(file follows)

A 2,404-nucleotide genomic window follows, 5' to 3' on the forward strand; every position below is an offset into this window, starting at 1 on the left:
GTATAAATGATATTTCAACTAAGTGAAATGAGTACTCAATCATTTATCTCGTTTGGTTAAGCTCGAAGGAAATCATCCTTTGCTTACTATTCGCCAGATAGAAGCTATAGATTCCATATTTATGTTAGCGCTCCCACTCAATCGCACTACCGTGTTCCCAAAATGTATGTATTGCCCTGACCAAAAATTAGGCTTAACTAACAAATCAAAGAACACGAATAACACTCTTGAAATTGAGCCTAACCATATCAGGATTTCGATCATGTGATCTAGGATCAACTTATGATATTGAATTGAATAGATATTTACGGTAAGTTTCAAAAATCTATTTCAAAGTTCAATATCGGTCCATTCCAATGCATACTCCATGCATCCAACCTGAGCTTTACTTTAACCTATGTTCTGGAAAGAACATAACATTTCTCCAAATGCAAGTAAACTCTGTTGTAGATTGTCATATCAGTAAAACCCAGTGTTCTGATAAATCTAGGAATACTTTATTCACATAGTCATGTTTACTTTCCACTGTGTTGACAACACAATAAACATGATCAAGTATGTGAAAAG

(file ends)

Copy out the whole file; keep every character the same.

A 2,404-nucleotide genomic window follows, 5' to 3' on the forward strand; every position below is an offset into this window, starting at 1 on the left:
GTATAAATGATATTTCAACTAAGTGAAATGAGTACTCAATCATTTATCTCGTTTGGTTAAGCTCGAAGGAAATCATCCTTTGCTTACTATTCGCCAGATAGAAGCTATAGATTCCATATTTATGTTAGCGCTCCCACTCAATCGCACTACCGTGTTCCCAAAATGTATGTATTGCCCTGACCAAAAATTAGGCTTAACTAACAAATCAAAGAACACGAATAACACTCTTGAAATTGAGCCTAACCATATCAGGATTTCGATCATGTGATCTAGGATCAACTTATGATATTGAATTGAATAGATATTTACGGTAAGTTTCAAAAATCTATTTCAAAGTTCAATATCGGTCCATTCCAATGCATACTCCATGCATCCAACCTGAGCTTTACTTTAACCTATGTTCTGGAAAGAACATAACATTTCTCCAAATGCAAGTAAACTCTGTTGTAGATTGTCATATCAGTAAAACCCAGTGTTCTGATAAATCTAGGAATACTTTATTCACATAGTCATGTTTACTTTCCACTGTGTTGACAACACAATAAACATGATCAAGTATGTGAAAAG